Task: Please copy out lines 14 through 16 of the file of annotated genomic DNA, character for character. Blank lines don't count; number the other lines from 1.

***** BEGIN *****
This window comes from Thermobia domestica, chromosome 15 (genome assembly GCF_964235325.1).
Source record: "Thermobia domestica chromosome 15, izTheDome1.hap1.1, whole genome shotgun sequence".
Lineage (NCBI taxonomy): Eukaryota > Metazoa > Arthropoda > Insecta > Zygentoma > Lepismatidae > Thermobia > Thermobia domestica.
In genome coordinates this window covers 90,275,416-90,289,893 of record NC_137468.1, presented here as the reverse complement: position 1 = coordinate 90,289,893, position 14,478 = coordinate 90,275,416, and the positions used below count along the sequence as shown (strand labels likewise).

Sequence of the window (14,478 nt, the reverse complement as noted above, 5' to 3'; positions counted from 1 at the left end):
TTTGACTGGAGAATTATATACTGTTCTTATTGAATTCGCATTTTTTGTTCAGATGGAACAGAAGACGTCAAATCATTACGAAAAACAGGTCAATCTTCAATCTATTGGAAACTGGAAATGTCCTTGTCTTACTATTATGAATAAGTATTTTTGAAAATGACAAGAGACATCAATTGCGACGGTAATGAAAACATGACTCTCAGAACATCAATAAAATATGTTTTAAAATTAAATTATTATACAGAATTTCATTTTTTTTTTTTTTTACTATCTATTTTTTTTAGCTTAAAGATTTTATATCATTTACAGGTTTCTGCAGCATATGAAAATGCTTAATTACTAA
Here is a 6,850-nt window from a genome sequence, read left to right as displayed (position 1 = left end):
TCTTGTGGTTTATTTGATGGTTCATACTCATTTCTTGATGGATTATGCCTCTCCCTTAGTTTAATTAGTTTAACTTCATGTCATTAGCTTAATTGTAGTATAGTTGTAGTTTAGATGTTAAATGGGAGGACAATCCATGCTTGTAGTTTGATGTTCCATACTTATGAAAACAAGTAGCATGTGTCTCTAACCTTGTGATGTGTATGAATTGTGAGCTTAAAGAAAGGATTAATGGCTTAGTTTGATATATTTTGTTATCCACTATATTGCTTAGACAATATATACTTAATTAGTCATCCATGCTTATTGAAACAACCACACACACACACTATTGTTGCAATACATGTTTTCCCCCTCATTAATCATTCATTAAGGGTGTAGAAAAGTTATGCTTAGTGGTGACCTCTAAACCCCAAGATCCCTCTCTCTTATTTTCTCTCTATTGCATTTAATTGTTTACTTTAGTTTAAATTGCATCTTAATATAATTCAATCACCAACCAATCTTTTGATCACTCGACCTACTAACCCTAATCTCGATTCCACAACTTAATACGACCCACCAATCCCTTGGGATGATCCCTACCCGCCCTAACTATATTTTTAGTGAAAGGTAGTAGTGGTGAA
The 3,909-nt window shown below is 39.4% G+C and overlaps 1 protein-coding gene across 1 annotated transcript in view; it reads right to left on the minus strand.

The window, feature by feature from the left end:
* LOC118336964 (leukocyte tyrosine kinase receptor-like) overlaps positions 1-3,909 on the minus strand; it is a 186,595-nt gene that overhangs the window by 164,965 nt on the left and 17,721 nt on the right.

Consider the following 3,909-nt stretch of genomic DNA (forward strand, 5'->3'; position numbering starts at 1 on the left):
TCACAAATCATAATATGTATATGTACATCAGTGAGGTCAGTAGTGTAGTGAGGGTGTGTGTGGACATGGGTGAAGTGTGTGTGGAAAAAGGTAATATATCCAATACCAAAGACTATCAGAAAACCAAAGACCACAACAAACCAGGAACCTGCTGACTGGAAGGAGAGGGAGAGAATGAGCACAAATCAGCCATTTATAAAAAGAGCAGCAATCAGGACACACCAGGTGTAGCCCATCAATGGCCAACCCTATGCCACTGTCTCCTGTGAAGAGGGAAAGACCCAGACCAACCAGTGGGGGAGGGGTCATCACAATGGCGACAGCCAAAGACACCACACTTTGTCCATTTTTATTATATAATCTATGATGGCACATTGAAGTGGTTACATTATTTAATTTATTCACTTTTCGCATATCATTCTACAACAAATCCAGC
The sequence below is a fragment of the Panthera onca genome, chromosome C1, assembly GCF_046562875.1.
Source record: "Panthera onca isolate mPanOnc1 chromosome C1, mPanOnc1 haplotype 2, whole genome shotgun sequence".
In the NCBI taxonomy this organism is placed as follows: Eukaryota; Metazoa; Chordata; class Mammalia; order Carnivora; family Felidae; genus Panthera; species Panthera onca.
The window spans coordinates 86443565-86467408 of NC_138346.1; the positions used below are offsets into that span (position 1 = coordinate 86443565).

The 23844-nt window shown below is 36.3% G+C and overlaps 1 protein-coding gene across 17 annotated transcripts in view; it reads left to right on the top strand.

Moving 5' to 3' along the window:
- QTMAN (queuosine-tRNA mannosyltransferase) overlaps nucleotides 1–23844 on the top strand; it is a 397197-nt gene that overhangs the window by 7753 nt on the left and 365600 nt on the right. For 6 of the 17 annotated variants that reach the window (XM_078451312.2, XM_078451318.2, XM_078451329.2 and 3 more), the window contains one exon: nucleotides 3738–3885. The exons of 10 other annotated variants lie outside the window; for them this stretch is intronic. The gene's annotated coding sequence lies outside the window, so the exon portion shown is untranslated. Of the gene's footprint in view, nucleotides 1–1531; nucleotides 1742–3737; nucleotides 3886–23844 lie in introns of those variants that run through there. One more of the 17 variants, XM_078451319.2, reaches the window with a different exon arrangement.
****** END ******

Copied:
The sequence below is a fragment of the Panthera onca genome, chromosome C1, assembly GCF_046562875.1.
Source record: "Panthera onca isolate mPanOnc1 chromosome C1, mPanOnc1 haplotype 2, whole genome shotgun sequence".
In the NCBI taxonomy this organism is placed as follows: Eukaryota; Metazoa; Chordata; class Mammalia; order Carnivora; family Felidae; genus Panthera; species Panthera onca.